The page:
If the soothsayers have it licked, the British foodservice industry is on the cusp of a significant landscape shift.
Word has it that the out-of-home market has reached its ceiling and over the next two years visits to foodservice establishments will decline for the first time since anyone can remember.
As research house The NPD Group confirms: “The old habit of going shopping and finding a place to sit down is waning as more people shop online and opt for faster and more convenient ways of dining.”
The good news is that the industry is still on track to see growth, but the twin factors of technology and convenience will force operators to go about acquiring it in a different way.
Any “meaningful” gains are almost certainly going to come from ‘off-premise’ sales, with takeaway, grab-and-go and delivery — easily the most significant of them all — setting the pace.
The winds of change have been blowing through the market for some time now, with the proliferation of digital kiosks, touchscreen ordering and mobile apps providing the backdrop to this front-end revolution.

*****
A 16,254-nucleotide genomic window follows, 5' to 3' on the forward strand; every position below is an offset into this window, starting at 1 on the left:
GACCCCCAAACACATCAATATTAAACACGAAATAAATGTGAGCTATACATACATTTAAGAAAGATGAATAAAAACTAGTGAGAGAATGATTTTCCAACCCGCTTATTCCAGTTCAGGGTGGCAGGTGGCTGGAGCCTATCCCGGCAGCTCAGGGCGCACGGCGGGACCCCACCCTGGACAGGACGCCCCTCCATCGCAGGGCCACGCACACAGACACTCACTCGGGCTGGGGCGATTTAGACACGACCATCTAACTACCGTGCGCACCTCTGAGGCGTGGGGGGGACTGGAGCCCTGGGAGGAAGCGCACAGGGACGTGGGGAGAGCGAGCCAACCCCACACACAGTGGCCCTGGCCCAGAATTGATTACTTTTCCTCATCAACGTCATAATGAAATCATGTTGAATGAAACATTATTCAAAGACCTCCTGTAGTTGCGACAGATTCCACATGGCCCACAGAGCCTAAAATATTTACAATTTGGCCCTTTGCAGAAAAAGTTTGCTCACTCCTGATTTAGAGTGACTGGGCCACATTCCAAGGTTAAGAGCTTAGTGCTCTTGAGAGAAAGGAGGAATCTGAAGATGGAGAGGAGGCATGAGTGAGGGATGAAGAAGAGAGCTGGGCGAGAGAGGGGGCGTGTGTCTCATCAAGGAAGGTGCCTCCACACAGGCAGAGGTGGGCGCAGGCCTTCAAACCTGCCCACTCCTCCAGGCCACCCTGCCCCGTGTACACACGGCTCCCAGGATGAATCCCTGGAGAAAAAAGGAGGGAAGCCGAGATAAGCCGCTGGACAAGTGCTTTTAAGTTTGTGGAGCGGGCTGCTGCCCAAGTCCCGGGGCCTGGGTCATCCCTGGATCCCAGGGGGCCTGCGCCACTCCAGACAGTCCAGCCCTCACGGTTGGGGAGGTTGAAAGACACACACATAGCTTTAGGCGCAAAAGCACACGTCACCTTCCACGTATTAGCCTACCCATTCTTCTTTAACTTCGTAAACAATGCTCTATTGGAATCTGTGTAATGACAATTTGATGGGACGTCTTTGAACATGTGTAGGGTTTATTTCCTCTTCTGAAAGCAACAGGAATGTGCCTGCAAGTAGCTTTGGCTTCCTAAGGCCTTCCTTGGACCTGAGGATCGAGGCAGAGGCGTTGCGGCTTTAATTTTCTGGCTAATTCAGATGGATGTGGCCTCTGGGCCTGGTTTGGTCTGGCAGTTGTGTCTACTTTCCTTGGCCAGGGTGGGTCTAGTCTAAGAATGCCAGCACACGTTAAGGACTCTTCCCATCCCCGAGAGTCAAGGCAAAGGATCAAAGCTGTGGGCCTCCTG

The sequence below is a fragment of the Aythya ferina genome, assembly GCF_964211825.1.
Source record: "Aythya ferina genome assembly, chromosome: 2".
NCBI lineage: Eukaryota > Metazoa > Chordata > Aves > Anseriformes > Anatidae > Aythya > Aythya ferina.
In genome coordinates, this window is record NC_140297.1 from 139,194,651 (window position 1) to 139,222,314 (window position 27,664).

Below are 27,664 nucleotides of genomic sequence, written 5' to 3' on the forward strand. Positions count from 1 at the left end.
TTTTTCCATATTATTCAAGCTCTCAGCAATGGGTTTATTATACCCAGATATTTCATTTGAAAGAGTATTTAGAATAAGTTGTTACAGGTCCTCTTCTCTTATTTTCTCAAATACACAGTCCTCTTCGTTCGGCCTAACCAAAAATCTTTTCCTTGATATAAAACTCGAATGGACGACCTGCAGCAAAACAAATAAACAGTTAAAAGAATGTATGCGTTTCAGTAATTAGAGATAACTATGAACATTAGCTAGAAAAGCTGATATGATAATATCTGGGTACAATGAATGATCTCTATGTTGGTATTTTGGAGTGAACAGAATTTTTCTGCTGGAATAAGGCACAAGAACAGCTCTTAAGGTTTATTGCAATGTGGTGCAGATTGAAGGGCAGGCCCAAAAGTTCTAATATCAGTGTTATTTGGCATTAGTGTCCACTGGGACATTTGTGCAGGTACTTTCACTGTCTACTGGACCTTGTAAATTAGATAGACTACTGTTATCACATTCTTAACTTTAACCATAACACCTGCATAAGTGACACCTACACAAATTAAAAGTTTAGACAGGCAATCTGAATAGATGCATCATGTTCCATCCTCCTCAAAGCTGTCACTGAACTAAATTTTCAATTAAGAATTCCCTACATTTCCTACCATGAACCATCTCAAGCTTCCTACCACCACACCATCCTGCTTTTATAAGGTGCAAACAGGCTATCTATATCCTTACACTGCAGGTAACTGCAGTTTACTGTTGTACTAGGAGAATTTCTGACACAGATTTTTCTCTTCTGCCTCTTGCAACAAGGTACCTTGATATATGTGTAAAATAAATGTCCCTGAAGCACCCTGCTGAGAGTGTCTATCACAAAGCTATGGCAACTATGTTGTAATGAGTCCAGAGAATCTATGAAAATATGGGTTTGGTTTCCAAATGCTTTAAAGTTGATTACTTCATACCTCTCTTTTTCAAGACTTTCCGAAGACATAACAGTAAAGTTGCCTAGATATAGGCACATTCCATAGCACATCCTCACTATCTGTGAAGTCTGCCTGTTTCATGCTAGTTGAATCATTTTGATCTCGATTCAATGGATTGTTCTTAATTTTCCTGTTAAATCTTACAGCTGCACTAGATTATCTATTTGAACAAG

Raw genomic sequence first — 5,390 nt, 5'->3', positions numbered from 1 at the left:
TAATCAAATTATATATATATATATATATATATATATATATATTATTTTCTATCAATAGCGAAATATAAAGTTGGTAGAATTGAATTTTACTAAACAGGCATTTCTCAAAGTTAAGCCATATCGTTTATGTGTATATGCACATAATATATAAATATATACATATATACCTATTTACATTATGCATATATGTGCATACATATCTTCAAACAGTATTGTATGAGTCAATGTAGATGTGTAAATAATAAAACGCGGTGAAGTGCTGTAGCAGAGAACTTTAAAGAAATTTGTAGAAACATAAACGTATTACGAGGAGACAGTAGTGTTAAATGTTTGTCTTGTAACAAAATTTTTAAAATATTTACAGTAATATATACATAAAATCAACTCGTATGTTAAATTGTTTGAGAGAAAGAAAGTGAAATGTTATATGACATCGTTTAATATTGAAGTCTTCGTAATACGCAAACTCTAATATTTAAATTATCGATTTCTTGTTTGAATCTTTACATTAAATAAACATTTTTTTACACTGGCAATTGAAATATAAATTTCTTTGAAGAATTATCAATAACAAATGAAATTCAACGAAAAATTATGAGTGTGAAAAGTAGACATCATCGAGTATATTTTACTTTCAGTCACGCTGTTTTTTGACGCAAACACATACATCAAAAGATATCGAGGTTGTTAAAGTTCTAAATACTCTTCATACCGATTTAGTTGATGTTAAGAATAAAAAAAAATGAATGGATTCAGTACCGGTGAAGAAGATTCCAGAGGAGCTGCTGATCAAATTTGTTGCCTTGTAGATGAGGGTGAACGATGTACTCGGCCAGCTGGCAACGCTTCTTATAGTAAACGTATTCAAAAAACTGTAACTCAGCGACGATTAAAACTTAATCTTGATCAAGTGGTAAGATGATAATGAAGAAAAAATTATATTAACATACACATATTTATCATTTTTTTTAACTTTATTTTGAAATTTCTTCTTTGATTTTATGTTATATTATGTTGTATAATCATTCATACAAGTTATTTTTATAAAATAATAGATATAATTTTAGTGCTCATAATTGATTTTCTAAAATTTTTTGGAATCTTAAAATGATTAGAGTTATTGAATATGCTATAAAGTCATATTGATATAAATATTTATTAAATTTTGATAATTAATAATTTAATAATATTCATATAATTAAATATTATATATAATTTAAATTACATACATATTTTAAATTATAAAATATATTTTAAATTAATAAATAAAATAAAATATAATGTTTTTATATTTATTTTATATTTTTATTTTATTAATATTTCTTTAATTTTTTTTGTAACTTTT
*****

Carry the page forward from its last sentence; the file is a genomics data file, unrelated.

But there is a back-of-house impact, too.
A shift in the way food is procured and consumed will require operators to review their operational set-ups and ask questions of their kitchens.
More delivery and less table service will command changes in the way kitchens are structured; there are certainly implications for the way in which food is produced, held and delivered.
Demands on areas such as refrigeration and warewashing will need to be looked at, too. And operators will need to decide whether to create kitchens with sections equipped to focus on delivery-only, as many have done already, or even go down the route of establishing off-site kitchens.
If it’s the latter then factors such as the aesthetic design of equipment — a major trend underpinning the growth of theatre kitchens — play second fiddle to qualities such as durability and functionality.
The market is fast becoming fractured from an end-user perspective and operators need to ascertain if they really have the infrastructure to take advantage of it.